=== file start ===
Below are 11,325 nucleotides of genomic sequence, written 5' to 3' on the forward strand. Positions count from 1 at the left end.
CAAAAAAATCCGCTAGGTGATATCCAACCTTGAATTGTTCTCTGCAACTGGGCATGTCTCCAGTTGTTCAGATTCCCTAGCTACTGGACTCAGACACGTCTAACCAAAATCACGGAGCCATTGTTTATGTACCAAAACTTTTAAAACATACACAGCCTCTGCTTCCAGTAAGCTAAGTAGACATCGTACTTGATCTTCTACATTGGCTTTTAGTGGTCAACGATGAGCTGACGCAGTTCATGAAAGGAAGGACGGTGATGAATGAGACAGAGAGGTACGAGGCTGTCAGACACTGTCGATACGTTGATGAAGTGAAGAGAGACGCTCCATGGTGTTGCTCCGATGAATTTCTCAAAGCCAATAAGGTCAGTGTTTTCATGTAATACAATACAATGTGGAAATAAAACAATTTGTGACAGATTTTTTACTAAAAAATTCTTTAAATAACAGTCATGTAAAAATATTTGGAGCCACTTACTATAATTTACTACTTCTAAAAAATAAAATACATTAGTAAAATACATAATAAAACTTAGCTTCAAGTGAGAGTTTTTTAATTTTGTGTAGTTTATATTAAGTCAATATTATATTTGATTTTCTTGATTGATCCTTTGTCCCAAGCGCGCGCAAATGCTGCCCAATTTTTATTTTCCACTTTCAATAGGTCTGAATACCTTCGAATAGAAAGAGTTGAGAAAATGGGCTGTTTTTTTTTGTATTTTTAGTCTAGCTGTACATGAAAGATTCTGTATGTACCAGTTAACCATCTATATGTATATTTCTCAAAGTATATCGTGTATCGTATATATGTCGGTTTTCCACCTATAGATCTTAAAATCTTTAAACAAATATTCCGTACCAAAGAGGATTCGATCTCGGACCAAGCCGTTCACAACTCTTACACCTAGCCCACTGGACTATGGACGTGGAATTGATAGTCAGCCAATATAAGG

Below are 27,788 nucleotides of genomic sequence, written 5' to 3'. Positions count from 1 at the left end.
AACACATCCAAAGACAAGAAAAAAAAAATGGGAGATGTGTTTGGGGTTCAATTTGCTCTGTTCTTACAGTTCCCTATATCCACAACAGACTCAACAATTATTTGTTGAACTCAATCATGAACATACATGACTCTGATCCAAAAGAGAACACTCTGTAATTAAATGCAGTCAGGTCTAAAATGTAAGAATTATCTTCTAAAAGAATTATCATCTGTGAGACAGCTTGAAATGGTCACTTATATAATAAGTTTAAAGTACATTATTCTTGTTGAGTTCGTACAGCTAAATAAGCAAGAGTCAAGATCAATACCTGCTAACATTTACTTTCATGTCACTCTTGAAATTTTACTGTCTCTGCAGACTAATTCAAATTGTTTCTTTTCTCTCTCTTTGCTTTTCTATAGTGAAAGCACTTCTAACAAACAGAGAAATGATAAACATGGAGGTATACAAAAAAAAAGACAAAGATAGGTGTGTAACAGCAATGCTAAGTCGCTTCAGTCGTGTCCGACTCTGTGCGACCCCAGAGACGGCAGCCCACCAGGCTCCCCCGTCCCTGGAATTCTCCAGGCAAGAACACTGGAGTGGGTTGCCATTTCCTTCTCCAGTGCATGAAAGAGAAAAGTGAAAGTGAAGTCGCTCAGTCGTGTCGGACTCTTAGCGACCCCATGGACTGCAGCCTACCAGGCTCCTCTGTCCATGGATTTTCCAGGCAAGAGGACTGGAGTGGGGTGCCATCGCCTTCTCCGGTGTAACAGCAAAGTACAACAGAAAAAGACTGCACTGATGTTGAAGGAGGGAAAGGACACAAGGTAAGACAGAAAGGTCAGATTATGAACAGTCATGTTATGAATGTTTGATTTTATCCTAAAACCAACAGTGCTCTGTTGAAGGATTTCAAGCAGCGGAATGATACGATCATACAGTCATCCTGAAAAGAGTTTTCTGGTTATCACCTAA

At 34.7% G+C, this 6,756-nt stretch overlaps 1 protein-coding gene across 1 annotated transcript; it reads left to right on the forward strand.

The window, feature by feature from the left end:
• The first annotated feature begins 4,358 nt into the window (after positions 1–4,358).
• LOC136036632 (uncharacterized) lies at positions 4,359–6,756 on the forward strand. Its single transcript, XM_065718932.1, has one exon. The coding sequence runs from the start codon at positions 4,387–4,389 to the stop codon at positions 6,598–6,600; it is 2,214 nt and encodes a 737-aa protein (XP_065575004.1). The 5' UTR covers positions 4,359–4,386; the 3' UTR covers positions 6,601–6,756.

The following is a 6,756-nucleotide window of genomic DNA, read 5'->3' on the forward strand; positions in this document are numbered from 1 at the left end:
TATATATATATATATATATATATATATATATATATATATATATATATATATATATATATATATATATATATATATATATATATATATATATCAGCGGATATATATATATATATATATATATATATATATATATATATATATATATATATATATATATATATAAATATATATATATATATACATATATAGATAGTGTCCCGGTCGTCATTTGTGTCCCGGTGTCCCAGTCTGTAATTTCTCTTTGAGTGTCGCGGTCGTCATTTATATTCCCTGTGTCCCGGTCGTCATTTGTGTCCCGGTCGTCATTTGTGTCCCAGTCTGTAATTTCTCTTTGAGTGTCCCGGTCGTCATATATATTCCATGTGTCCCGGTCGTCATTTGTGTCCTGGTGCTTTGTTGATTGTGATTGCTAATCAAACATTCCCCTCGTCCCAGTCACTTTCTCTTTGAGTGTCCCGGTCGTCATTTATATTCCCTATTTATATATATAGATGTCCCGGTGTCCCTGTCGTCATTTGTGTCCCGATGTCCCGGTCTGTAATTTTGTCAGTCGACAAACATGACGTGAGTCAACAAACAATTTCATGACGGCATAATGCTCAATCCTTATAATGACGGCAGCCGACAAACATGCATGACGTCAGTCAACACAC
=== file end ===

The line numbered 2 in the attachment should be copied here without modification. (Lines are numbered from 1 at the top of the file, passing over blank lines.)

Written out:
CAAAAAAATCCGCTAGGTGATATCCAACCTTGAATTGTTCTCTGCAACTGGGCATGTCTCCAGTTGTTCAGATTCCCTAGCTACTGGACTCAGACACGTCTAACCAAAATCACGGAGCCATTGTTTATGTACCAAAACTTTTAAAACATACACAGCCTCTGCTTCCAGTAAGCTAAGTAGACATCGTACTTGATCTTCTACATTGGCTTTTAGTGGTCAACGATGAGCTGACGCAGTTCATGAAAGGAAGGACGGTGATGAATGAGACAGAGAGGTACGAGGCTGTCAGACACTGTCGATACGTTGATGAAGTGAAGAGAGACGCTCCATGGTGTTGCTCCGATGAATTTCTCAAAGCCAATAAGGTCAGTGTTTTCATGTAATACAATACAATGTGGAAATAAAACAATTTGTGACAGATTTTTTACTAAAAAATTCTTTAAATAACAGTCATGTAAAAATATTTGGAGCCACTTACTATAATTTACTACTTCTAAAAAATAAAATACATTAGTAAAATACATAATAAAACTTAGCTTCAAGTGAGAGTTTTTTAATTTTGTGTAGTTTATATTAAGTCAATATTATATTTGATTTTCTTGATTGATCCTTTGTCCCAAGCGCGCGCAAATGCTGCCCAATTTTTATTTTCCACTTTCAATAGGTCTGAATACCTTCGAATAGAAAGAGTTGAGAAAATGGGCTGTTTTTTTTTGTATTTTTAGTCTAGCTGTACATGAAAGATTCTGTATGTACCAGTTAACCATCTATATGTATATTTCTCAAAGTATATCGTGTATCGTATATATGTCGGTTTTCCACCTATAGATCTTAAAATCTTTAAACAAATATTCCGTACCAAAGAGGATTCGATCTCGGACCAAGCCGTTCACAACTCTTACACCTAGCCCACTGGACTATGGACGTGGAATTGATAGTCAGCCAATATAAGG